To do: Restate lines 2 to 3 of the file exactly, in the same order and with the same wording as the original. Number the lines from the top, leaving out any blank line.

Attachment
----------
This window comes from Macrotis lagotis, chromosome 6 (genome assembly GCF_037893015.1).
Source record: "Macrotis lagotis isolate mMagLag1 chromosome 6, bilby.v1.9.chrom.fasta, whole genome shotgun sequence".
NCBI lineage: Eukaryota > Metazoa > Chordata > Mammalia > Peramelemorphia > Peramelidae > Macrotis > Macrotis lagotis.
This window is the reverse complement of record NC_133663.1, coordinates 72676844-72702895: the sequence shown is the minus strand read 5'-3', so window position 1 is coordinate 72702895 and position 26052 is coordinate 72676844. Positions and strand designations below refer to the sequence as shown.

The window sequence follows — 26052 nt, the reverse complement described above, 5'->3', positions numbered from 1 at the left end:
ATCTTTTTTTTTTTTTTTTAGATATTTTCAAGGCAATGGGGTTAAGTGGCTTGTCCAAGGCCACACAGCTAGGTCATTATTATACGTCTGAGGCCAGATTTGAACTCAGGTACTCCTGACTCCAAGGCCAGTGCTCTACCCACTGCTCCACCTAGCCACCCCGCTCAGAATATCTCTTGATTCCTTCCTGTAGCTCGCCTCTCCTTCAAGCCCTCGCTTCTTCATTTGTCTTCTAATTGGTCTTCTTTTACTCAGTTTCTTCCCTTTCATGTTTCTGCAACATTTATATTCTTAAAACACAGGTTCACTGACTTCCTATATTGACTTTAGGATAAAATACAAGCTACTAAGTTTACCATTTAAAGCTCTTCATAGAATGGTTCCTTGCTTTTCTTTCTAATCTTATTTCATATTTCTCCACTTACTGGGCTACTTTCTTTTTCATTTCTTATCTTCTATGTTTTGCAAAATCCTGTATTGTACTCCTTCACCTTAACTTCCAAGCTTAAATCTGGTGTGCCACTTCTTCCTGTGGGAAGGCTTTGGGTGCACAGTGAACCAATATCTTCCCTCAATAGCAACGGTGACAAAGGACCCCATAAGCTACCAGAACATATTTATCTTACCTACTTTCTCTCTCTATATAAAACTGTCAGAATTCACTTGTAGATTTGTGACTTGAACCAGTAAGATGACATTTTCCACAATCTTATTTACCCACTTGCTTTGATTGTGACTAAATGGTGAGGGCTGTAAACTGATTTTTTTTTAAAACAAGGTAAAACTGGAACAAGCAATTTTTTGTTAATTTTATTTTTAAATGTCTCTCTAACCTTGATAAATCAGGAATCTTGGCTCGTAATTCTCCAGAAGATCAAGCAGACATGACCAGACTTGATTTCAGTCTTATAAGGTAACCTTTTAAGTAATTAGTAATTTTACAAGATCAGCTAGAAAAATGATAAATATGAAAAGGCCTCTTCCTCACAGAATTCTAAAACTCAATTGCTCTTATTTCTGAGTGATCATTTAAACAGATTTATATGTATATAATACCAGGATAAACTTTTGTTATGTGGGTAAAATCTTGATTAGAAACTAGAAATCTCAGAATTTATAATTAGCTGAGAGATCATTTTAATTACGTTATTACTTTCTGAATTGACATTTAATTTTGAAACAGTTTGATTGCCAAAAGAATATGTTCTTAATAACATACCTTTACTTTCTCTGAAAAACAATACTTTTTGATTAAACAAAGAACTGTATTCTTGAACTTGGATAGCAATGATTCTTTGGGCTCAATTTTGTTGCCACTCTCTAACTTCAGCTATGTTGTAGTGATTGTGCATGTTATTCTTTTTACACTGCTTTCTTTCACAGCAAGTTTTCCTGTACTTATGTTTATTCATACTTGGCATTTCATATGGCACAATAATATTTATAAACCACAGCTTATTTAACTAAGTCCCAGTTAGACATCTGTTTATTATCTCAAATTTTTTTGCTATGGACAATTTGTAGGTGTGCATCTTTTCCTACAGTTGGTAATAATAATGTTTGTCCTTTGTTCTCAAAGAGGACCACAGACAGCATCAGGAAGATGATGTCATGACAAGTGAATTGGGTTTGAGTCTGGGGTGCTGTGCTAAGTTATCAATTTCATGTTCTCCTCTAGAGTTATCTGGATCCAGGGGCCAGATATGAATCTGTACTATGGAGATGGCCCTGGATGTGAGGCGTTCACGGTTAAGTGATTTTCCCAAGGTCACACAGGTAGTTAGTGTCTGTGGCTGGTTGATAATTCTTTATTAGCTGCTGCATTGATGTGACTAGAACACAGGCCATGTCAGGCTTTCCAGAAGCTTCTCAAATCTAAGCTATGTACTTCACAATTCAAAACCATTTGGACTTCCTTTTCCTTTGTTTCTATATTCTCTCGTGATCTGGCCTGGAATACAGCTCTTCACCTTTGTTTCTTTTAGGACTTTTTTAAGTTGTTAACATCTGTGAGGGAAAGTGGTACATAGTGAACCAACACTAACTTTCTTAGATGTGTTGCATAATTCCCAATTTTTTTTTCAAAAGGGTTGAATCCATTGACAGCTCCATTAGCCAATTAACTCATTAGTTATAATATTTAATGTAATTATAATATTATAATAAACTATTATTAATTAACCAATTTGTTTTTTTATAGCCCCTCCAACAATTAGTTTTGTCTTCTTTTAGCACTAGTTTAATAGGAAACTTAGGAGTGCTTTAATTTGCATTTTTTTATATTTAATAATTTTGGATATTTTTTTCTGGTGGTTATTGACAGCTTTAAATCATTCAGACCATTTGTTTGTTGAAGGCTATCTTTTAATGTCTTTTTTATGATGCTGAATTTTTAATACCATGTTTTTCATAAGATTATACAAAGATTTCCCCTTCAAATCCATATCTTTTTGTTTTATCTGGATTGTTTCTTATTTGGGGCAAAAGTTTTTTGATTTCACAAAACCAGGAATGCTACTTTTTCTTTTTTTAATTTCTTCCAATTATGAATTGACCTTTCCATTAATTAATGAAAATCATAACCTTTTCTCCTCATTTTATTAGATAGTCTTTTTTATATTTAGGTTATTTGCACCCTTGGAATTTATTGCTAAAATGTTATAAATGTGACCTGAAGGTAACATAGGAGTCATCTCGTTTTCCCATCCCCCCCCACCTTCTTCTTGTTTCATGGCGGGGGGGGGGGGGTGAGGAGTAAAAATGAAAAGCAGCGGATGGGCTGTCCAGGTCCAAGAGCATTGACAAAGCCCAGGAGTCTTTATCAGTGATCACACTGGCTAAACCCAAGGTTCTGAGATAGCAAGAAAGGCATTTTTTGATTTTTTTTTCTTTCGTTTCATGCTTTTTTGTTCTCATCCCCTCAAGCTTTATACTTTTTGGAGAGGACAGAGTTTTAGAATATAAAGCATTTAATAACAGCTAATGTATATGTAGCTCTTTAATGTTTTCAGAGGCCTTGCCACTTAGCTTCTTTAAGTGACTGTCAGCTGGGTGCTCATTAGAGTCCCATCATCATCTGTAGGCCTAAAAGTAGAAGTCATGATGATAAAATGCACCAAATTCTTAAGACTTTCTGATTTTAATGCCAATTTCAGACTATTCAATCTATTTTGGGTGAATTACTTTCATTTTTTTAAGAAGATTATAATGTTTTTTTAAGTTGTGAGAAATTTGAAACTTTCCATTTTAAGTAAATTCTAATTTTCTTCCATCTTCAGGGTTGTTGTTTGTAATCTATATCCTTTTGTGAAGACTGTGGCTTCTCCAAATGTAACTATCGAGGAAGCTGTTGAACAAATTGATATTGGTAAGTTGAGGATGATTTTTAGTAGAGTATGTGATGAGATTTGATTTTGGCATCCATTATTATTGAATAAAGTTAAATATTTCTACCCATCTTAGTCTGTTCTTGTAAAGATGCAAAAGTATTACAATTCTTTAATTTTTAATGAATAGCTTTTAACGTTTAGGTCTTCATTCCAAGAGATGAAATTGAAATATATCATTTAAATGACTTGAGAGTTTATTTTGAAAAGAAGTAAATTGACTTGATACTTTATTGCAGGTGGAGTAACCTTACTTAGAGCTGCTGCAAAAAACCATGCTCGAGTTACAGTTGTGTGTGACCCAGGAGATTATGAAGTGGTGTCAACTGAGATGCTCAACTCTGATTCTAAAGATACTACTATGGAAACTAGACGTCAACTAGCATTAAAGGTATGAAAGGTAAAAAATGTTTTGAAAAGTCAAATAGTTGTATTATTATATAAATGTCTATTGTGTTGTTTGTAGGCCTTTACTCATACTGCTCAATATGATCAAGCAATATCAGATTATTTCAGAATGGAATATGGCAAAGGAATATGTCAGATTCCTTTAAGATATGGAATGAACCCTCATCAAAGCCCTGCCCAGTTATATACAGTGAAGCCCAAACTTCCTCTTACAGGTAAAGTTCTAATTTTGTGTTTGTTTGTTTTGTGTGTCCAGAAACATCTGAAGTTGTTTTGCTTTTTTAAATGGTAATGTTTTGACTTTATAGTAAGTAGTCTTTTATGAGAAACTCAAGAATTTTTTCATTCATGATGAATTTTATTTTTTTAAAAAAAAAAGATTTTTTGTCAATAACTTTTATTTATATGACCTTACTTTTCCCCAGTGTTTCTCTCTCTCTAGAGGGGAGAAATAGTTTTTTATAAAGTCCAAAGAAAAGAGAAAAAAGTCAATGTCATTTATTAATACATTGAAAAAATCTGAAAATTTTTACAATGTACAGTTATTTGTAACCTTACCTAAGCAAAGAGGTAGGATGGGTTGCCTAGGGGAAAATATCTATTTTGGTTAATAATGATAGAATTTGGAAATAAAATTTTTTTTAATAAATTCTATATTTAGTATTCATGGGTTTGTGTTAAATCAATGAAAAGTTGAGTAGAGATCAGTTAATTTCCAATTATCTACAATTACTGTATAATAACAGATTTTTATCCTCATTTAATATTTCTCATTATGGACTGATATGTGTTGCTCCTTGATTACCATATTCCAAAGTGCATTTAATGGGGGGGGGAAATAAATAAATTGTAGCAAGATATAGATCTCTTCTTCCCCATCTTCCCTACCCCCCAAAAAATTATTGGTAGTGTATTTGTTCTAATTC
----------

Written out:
Source record: "Macrotis lagotis isolate mMagLag1 chromosome 6, bilby.v1.9.chrom.fasta, whole genome shotgun sequence".
NCBI lineage: Eukaryota > Metazoa > Chordata > Mammalia > Peramelemorphia > Peramelidae > Macrotis > Macrotis lagotis.